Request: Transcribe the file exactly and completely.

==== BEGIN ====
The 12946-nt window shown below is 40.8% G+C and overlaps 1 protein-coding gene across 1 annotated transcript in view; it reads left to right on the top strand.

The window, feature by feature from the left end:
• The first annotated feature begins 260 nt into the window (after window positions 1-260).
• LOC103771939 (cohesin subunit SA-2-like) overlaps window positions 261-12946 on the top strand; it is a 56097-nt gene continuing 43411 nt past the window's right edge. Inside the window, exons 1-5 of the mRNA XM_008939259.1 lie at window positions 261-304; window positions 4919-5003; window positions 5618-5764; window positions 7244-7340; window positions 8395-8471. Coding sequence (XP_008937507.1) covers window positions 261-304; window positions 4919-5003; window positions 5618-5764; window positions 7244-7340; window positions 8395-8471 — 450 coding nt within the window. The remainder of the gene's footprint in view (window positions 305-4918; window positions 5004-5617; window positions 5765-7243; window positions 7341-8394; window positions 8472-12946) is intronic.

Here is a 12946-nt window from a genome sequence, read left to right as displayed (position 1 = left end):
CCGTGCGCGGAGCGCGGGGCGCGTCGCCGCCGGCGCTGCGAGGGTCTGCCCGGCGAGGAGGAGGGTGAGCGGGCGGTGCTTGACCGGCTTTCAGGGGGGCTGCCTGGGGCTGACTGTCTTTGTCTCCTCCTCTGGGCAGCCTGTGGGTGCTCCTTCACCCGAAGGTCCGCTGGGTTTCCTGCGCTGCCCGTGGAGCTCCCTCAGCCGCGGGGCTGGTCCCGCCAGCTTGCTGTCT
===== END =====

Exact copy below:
The 12946-nt window shown below is 40.8% G+C and overlaps 1 protein-coding gene across 1 annotated transcript in view; it reads left to right on the top strand.

The window, feature by feature from the left end:
• The first annotated feature begins 260 nt into the window (after window positions 1-260).
• LOC103771939 (cohesin subunit SA-2-like) overlaps window positions 261-12946 on the top strand; it is a 56097-nt gene continuing 43411 nt past the window's right edge. Inside the window, exons 1-5 of the mRNA XM_008939259.1 lie at window positions 261-304; window positions 4919-5003; window positions 5618-5764; window positions 7244-7340; window positions 8395-8471. Coding sequence (XP_008937507.1) covers window positions 261-304; window positions 4919-5003; window positions 5618-5764; window positions 7244-7340; window positions 8395-8471 — 450 coding nt within the window. The remainder of the gene's footprint in view (window positions 305-4918; window positions 5004-5617; window positions 5765-7243; window positions 7341-8394; window positions 8472-12946) is intronic.

Here is a 12946-nt window from a genome sequence, read left to right as displayed (position 1 = left end):
CCGTGCGCGGAGCGCGGGGCGCGTCGCCGCCGGCGCTGCGAGGGTCTGCCCGGCGAGGAGGAGGGTGAGCGGGCGGTGCTTGACCGGCTTTCAGGGGGGCTGCCTGGGGCTGACTGTCTTTGTCTCCTCCTCTGGGCAGCCTGTGGGTGCTCCTTCACCCGAAGGTCCGCTGGGTTTCCTGCGCTGCCCGTGGAGCTCCCTCAGCCGCGGGGCTGGTCCCGCCAGCTTGCTGTCT